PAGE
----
Nuuk, the world’s most northernmost capital may not ring a bell for most people. It garnered the attention of moviegoers in 2013 as it featured in the Ben Stiller blockbuster The Secret Life of Walter Mitty. Now, the city is being put back on the map in a way that would make Greta Thunberg herself smile.
This tiny Nordic city of 17,000 inhabitants is fighting to receive the accolade of becoming the world’s first sustainable capital. The award, created by the Australian scientific tourism advisory group EarthCheck is still yet to have any takers. In a world of expanding megacities that are more preoccupied with economic growth than the state of the environment, Nuuk could set the example for the world.
EarthCheck have partnered with the municipality of Sermersooq which is where Nuuk is located. The partnership allows Nuuk to enter its Sustainable Destinations program. This program puts Nuuk in the running for the aforementioned award.
The program teaches communities methods to benchmark and certify their social performance alongside environmental progress. It also helps facilitate the development of responsible tourism with a local community-driven focus.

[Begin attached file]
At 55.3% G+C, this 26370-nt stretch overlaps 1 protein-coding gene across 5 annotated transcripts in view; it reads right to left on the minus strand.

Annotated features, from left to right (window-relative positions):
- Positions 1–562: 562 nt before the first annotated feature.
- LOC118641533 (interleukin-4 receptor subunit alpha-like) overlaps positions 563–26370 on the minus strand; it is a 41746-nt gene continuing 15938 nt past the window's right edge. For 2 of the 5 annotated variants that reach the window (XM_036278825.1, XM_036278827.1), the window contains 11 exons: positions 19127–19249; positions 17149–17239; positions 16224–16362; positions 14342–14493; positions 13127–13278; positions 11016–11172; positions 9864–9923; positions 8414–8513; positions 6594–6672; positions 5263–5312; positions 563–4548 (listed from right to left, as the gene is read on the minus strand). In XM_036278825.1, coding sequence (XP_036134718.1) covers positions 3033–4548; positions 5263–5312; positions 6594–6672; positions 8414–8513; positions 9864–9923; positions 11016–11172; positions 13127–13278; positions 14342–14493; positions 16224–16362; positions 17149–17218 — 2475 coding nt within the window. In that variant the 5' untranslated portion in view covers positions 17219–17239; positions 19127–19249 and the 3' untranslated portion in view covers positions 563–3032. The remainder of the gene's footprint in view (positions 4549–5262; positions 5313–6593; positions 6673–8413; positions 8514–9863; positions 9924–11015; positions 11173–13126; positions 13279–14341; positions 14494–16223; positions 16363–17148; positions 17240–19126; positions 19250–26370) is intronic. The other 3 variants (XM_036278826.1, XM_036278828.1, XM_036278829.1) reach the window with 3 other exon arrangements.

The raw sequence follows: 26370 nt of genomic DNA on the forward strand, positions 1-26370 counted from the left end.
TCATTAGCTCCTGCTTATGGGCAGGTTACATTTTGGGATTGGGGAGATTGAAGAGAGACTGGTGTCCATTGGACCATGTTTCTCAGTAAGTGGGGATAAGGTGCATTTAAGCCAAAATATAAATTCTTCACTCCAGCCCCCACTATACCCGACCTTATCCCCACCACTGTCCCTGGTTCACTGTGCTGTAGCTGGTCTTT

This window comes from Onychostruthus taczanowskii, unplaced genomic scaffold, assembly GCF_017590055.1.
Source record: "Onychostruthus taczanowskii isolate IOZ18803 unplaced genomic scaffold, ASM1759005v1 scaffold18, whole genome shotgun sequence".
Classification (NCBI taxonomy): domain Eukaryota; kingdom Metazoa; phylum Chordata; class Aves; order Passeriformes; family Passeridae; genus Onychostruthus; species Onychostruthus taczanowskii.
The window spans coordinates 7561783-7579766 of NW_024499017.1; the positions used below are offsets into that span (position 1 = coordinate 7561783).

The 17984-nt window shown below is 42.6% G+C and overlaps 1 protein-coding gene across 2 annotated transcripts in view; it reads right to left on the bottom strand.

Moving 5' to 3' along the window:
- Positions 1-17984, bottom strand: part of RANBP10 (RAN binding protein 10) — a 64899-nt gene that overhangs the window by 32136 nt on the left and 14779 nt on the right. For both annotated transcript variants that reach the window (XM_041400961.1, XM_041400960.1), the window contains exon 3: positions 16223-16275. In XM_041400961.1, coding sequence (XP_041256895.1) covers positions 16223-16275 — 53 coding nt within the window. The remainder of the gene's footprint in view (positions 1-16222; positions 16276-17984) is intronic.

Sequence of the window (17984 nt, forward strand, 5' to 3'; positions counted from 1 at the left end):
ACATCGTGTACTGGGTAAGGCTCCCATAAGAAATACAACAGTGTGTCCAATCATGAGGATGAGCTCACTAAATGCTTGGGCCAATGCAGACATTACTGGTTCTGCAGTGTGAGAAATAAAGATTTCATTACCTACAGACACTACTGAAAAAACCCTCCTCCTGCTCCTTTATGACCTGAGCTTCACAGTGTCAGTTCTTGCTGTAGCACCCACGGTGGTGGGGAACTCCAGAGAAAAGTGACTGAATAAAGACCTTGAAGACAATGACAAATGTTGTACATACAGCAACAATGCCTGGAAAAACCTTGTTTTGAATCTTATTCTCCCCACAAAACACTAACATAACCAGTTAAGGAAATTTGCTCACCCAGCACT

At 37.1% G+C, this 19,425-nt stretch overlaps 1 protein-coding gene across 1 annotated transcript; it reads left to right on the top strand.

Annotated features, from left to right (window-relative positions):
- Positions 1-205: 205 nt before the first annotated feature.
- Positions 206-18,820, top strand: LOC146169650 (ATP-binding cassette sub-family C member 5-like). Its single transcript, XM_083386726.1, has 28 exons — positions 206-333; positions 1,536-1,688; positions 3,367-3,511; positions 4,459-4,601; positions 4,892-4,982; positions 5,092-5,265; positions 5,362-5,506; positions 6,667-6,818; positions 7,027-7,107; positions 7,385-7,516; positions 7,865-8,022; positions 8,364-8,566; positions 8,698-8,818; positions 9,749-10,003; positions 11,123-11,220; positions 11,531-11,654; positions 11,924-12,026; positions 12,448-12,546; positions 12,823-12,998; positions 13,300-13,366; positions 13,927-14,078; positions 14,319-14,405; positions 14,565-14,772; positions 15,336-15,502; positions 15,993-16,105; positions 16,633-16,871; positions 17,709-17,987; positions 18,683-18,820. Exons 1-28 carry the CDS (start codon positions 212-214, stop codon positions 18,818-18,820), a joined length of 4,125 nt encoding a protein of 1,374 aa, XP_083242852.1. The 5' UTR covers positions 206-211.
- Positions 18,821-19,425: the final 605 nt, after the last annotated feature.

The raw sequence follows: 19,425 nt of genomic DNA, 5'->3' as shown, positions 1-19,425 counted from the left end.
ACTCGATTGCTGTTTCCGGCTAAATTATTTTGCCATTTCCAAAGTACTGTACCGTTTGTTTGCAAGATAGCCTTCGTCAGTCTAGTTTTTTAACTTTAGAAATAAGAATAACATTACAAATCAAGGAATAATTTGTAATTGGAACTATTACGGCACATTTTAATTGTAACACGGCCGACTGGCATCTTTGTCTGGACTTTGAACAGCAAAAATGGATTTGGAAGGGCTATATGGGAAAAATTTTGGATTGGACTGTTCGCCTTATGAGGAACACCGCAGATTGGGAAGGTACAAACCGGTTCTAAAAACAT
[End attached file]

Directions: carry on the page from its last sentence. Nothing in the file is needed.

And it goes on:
As locals set the example to visitors there is a bright future for sustainable and responsible tourism for Greenland.
“Tourists are becoming more socially aware of their responsibility to the environment and the local communities they visit when they travel. We are proud that our nation’s capital is stepping up to this big challenge to become the first certified sustainable capital in the world”, says Julia Pars, Managing Director of Visit Greenland.
The Race for Sustainability
However, the capital still has a ways to go to prove itself to EarthCheck. So far they have achieved a Bronze Benchmarking. This means that they have successfully completed the first three steps which form part of a stringent six-step process.
If Nuuk wants the coveted first place prize they must monitor their environmental performance and submit annual reports. The information is then compared with benchmarking data regarding sustainability and goals set by the local municipality. As years go by, Nuuk’s green progress will be compared to other destinations around the world which it will hopefully outshine.
To achieve these goals the city is taking preventative steps to reduce greenhouse gas emissions whilst improving and regenerating the local environment. Their goals are not just limited to protecting the nearby natural world, they are also actively conserving existing heritage assets.
A City of Culture
Greenland may just seem like a place just for tourists that appreciate the natural world with its fjords, mountains and northern lights. Not to mention that it has the world’s largest national park.
Yet Nuuk may surprise you, even with its very small population for a nation’s capital, it is brimming with cultural delights. Nuuk plays host to Greenland’s largest microbrewery and the Nuuk Art Museum, which helps to preserve Inuit culture.